Back injuries are extremely common offshore. From lifting accidents to falls, many types of accidents can cause serious back injuries, and the risks can be especially high when you’re offshore on a vessel in rough seas.
If you work onboard an offshore vessel, you are covered under the Jones Act. The Jones Act is a federal law that protects offshore workers (referred to as “seamen” under the law) who suffer on-the-job injuries. As a seaman, you aren’t covered by workers’ compensation, but you will typically qualify for Jones Act benefits when you get injured on the job.
Common Offshore Back Injuries
The Jones Act covers all types of offshore injuries—including all types of back injuries. Here are 10 examples of common back injuries covered under the law:
1. Back Sprains
Back sprains are extremely common offshore injuries. Sprains are injuries that involve damage to ligaments, which are bands of soft tissue that connect the bones in your body. As you do your job, the ligaments in your back move, bend and stretch. If they move, bend or stretch too far, this can cause damage that requires rest and recovery. Sprains frequently result from lifting and other physical movements that put a strain on your back.
2. Back Strains
Back strains are another common form of offshore injury that results from overstretching or overuse. While sprains affect your ligaments, strains affect your muscles and tendons. Otherwise, sprains and strains are similar, and they can both cause pain, limited mobility and other physical limitations that make it difficult (or impossible) to do your job safely. If you felt a sharp pain in your back while doing a strenuous part of your job, there is a decent chance that you are dealing with a sprain or strain.
3. Degenerative Disc Disease
The discs in your back act as cushions between the bones, or vertebrae, in your spine. These discs are fragile, and, in addition to the risk of herniation (discussed below), accidents can also cause a condition known as degenerative disc disease.
While degenerative disc disease can result from aging, it can also result from injuries. This includes injuries from traumatic accidents such as slips, trips, falls and collisions. Along with back pain, common symptoms of degenerative disc disease include numbness and tingling in the arms and legs which may come or go for weeks at a time.
4. Herniated Discs
A herniated disc is a type of back injury that occurs when one of the discs in your spine ruptures. This rupture allows the fluid center of the disc to escape into the spinal column, often causing intense pain and a variety of other symptoms. Since the discs provide cushioning for the vertebrae, herniated discs (also referred to as bulging discs and slipped discs) can lead to bone damage as well.
5. Lower Back Pain
While lower back pain is technically a symptom rather than an injury, it is among the most common reasons why seamen file claims under the Jones Act. If you are suffering from lower back pain related to your offshore job, you should speak with a lawyer about your legal rights. This is true whether your lower back pain is constant, you only feel it with certain movements or you go to your berth with back pain at the end of the day.
Paralysis is among the most severe types of injuries you can suffer as an offshore worker. Many types of offshore accidents can cause paralysis, and accidents that cause paralysis can change your life in the blink of an eye. Whether your paralysis is full (quadriplegia) or partial (paraplegia), you have clear legal rights if you suffered your injury at sea—but you will need to work with an experienced lawyer to make sure you receive the full financial compensation you deserve.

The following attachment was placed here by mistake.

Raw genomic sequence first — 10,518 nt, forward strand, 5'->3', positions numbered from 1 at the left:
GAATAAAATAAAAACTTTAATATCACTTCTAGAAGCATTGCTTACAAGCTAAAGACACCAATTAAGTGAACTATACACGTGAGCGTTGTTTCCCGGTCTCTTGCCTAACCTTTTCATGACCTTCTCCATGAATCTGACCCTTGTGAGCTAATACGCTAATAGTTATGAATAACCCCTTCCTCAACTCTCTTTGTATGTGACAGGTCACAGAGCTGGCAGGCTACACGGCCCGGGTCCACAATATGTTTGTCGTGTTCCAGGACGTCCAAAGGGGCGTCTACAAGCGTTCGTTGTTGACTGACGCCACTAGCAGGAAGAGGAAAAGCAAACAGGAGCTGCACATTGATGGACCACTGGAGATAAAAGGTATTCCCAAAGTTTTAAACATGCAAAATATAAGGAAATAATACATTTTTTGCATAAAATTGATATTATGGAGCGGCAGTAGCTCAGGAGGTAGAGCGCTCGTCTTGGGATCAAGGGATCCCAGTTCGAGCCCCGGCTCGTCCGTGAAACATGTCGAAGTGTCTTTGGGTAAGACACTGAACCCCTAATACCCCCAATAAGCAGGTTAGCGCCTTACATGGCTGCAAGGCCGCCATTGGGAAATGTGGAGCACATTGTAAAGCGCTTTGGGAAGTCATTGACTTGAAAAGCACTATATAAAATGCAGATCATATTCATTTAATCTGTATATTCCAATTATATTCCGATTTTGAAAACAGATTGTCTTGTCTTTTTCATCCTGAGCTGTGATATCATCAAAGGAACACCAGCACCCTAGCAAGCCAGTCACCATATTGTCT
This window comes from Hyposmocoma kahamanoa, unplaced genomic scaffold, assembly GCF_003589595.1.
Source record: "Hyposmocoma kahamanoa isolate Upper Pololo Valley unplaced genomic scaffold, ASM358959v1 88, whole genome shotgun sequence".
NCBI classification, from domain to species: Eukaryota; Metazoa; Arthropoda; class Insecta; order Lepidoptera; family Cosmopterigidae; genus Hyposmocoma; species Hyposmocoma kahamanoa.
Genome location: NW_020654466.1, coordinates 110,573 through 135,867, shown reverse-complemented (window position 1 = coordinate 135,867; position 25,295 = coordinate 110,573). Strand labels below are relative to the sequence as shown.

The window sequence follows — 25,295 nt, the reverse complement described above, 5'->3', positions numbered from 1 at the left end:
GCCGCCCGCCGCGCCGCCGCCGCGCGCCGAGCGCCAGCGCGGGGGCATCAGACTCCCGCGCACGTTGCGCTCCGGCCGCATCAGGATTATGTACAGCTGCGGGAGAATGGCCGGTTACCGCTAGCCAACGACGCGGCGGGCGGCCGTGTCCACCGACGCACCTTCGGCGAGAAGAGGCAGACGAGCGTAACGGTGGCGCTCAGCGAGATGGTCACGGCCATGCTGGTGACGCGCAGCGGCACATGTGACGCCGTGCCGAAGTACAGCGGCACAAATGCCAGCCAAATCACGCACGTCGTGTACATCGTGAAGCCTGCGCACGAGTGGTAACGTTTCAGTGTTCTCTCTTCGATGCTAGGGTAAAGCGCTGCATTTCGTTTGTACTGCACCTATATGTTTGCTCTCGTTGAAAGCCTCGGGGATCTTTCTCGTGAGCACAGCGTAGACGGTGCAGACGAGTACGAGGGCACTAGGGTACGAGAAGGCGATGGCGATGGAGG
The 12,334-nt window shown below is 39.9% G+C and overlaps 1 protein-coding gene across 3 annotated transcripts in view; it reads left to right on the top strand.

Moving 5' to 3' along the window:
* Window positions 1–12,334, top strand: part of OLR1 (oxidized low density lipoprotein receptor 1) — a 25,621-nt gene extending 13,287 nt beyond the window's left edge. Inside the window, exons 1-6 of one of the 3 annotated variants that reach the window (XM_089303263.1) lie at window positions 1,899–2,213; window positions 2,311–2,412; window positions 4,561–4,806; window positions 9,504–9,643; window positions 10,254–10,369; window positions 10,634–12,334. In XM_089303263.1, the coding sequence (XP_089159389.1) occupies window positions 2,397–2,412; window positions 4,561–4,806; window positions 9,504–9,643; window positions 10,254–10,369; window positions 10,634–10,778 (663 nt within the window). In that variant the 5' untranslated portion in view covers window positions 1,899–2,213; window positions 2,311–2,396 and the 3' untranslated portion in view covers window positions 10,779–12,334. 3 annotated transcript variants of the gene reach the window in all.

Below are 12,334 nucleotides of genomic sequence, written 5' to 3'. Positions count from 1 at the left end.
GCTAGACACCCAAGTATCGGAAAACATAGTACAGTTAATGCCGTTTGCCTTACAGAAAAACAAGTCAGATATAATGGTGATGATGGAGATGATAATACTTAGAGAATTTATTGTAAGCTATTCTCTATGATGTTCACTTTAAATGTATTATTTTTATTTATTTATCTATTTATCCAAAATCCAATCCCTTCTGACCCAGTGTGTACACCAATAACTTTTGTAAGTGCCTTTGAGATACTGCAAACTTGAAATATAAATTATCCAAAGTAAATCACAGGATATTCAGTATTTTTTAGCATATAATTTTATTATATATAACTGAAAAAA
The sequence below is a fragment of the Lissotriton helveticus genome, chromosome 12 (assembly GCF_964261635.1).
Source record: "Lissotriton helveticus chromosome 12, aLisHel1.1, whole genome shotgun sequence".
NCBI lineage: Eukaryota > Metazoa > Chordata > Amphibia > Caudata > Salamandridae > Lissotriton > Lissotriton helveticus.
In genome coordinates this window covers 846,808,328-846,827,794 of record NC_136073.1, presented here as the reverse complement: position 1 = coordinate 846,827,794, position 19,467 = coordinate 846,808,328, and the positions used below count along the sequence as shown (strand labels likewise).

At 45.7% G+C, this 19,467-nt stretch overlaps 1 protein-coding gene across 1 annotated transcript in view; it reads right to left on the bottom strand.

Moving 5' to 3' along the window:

7. Nerve Damage (Including Sciatica)
The spinal cord is a bundle of nerves located within the spinal column. While the discs and vertebrae protect the spinal cord, they can easily be damaged due to bending, twisting, stretching, collisions and other forms of trauma.
Sciatica is a type of nerve injury that affects the legs and lower back. The sciatic nerve runs from the base of the spine to the foot, and you have one on each side of your body. While it is possible to experience sciatica on its own, many offshore workers will suffer from sciatica after experiencing degenerative disc disease, a herniated disc, or another type of back injury.
8. Spinal Stenosis
Spinal stenosis is a back injury that happens due to compression of the spinal cord. This compression can result from trauma as well as repeated long days on the job. Whether your spinal stenosis is due to an accident or “wear and tear,” it is covered under the Jones Act if it is related to your work as a seaman.
Spondylolisthesis is a common cause of lower back pain. It occurs “when one of your vertebrae, the bones of your spine, slips out of place onto the vertebra below it.” While it is possible to treat spondylolisthesis with rest, medications and therapy in some cases, surgery will often be necessary. For seamen who need surgery, the recovery process can be long, difficult and expensive—and filing a successful Jones Act claim can be critical for protecting their health and financial stability.
10. Vertebrae Fractures
Vertebrae fractures are common offshore injuries as well. Vertebrae fractures, or spinal fractures, can occur at all levels of the spine, and they can have varying symptoms and long-term consequences. In all cases, however, prompt diagnosis and treatment are critical, and recovering just compensation under the Jones Act is essential for managing the financial and non-financial costs involved.
Discuss Your Back Injury Claim with an Experienced Jones Act Lawyer for Free
Have you suffered a back injury while working offshore? If so, you should speak with a lawyer about your legal rights under the Jones Act. For a free, no-obligation consultation at Willis Law Firm, call 800-468-4878 or tell us how we can contact you online now.Share This